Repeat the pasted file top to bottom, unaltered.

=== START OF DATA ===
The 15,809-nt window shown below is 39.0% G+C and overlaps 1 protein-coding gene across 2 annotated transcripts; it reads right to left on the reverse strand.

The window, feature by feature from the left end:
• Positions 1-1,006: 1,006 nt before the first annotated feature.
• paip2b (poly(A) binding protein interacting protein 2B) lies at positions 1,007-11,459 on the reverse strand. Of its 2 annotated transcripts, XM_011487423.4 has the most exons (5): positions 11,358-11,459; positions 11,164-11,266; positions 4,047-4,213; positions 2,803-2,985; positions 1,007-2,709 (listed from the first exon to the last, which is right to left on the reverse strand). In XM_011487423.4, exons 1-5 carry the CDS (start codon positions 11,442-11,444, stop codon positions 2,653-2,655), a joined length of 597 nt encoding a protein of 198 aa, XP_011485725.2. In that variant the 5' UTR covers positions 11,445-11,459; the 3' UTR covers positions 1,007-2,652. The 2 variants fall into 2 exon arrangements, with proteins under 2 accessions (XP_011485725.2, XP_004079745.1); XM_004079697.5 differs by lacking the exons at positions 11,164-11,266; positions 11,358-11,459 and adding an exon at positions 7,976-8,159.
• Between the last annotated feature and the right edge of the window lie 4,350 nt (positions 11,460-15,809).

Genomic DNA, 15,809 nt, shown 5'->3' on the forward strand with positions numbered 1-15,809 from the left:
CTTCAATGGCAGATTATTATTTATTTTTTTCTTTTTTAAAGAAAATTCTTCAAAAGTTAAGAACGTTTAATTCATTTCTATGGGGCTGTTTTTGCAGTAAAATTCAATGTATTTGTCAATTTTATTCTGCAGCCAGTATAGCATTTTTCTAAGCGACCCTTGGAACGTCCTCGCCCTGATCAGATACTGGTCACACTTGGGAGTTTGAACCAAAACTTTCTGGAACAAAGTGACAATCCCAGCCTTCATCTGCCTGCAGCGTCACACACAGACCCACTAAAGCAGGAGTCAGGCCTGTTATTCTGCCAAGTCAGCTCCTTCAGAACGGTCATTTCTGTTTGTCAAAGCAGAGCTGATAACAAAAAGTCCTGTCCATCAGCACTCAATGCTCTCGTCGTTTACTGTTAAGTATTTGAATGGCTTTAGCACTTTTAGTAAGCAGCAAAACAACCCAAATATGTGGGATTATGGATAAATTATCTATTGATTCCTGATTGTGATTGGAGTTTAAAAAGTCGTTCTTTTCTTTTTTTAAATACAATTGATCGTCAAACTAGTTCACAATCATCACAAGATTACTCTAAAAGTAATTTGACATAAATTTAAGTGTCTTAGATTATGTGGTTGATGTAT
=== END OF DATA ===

The 15,809-nt window shown below is 39.0% G+C and overlaps 1 protein-coding gene across 2 annotated transcripts; it reads right to left on the reverse strand.

The window, feature by feature from the left end:
• Positions 1-1,006: 1,006 nt before the first annotated feature.
• paip2b (poly(A) binding protein interacting protein 2B) lies at positions 1,007-11,459 on the reverse strand. Of its 2 annotated transcripts, XM_011487423.4 has the most exons (5): positions 11,358-11,459; positions 11,164-11,266; positions 4,047-4,213; positions 2,803-2,985; positions 1,007-2,709 (listed from the first exon to the last, which is right to left on the reverse strand). In XM_011487423.4, exons 1-5 carry the CDS (start codon positions 11,442-11,444, stop codon positions 2,653-2,655), a joined length of 597 nt encoding a protein of 198 aa, XP_011485725.2. In that variant the 5' UTR covers positions 11,445-11,459; the 3' UTR covers positions 1,007-2,652. The 2 variants fall into 2 exon arrangements, with proteins under 2 accessions (XP_011485725.2, XP_004079745.1); XM_004079697.5 differs by lacking the exons at positions 11,164-11,266; positions 11,358-11,459 and adding an exon at positions 7,976-8,159.
• Between the last annotated feature and the right edge of the window lie 4,350 nt (positions 11,460-15,809).

Genomic DNA, 15,809 nt, shown 5'->3' on the forward strand with positions numbered 1-15,809 from the left:
CTTCAATGGCAGATTATTATTTATTTTTTTCTTTTTTAAAGAAAATTCTTCAAAAGTTAAGAACGTTTAATTCATTTCTATGGGGCTGTTTTTGCAGTAAAATTCAATGTATTTGTCAATTTTATTCTGCAGCCAGTATAGCATTTTTCTAAGCGACCCTTGGAACGTCCTCGCCCTGATCAGATACTGGTCACACTTGGGAGTTTGAACCAAAACTTTCTGGAACAAAGTGACAATCCCAGCCTTCATCTGCCTGCAGCGTCACACACAGACCCACTAAAGCAGGAGTCAGGCCTGTTATTCTGCCAAGTCAGCTCCTTCAGAACGGTCATTTCTGTTTGTCAAAGCAGAGCTGATAACAAAAAGTCCTGTCCATCAGCACTCAATGCTCTCGTCGTTTACTGTTAAGTATTTGAATGGCTTTAGCACTTTTAGTAAGCAGCAAAACAACCCAAATATGTGGGATTATGGATAAATTATCTATTGATTCCTGATTGTGATTGGAGTTTAAAAAGTCGTTCTTTTCTTTTTTTAAATACAATTGATCGTCAAACTAGTTCACAATCATCACAAGATTACTCTAAAAGTAATTTGACATAAATTTAAGTGTCTTAGATTATGTGGTTGATGTAT